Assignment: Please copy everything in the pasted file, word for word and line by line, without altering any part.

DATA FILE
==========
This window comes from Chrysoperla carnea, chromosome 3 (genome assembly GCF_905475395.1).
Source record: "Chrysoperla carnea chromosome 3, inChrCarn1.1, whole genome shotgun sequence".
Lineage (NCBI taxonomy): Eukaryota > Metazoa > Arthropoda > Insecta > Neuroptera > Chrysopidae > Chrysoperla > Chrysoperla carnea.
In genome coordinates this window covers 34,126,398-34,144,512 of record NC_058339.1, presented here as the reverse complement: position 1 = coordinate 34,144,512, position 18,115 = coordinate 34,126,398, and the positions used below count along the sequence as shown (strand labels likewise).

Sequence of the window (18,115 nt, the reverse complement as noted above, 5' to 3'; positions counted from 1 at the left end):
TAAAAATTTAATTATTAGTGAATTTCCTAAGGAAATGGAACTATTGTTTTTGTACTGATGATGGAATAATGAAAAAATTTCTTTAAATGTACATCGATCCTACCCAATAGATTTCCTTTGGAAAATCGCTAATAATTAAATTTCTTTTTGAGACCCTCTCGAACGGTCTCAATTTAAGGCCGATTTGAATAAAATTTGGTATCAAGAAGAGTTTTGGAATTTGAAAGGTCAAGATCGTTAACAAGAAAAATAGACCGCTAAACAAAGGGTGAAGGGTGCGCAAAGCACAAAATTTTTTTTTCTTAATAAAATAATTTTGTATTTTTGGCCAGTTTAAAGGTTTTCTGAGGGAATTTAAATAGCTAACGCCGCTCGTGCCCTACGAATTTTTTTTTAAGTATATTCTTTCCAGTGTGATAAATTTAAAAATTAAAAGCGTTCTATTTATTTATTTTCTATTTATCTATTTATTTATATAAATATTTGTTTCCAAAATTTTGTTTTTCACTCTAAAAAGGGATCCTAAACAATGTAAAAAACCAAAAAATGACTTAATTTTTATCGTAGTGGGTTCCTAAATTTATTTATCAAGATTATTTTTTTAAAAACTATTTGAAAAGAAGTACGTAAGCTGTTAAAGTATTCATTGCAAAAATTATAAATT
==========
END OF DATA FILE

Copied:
This window comes from Chrysoperla carnea, chromosome 3 (genome assembly GCF_905475395.1).
Source record: "Chrysoperla carnea chromosome 3, inChrCarn1.1, whole genome shotgun sequence".
Lineage (NCBI taxonomy): Eukaryota > Metazoa > Arthropoda > Insecta > Neuroptera > Chrysopidae > Chrysoperla > Chrysoperla carnea.
In genome coordinates this window covers 34,126,398-34,144,512 of record NC_058339.1, presented here as the reverse complement: position 1 = coordinate 34,144,512, position 18,115 = coordinate 34,126,398, and the positions used below count along the sequence as shown (strand labels likewise).

Sequence of the window (18,115 nt, the reverse complement as noted above, 5' to 3'; positions counted from 1 at the left end):
TAAAAATTTAATTATTAGTGAATTTCCTAAGGAAATGGAACTATTGTTTTTGTACTGATGATGGAATAATGAAAAAATTTCTTTAAATGTACATCGATCCTACCCAATAGATTTCCTTTGGAAAATCGCTAATAATTAAATTTCTTTTTGAGACCCTCTCGAACGGTCTCAATTTAAGGCCGATTTGAATAAAATTTGGTATCAAGAAGAGTTTTGGAATTTGAAAGGTCAAGATCGTTAACAAGAAAAATAGACCGCTAAACAAAGGGTGAAGGGTGCGCAAAGCACAAAATTTTTTTTTCTTAATAAAATAATTTTGTATTTTTGGCCAGTTTAAAGGTTTTCTGAGGGAATTTAAATAGCTAACGCCGCTCGTGCCCTACGAATTTTTTTTTAAGTATATTCTTTCCAGTGTGATAAATTTAAAAATTAAAAGCGTTCTATTTATTTATTTTCTATTTATCTATTTATTTATATAAATATTTGTTTCCAAAATTTTGTTTTTCACTCTAAAAAGGGATCCTAAACAATGTAAAAAACCAAAAAATGACTTAATTTTTATCGTAGTGGGTTCCTAAATTTATTTATCAAGATTATTTTTTTAAAAACTATTTGAAAAGAAGTACGTAAGCTGTTAAAGTATTCATTGCAAAAATTATAAATT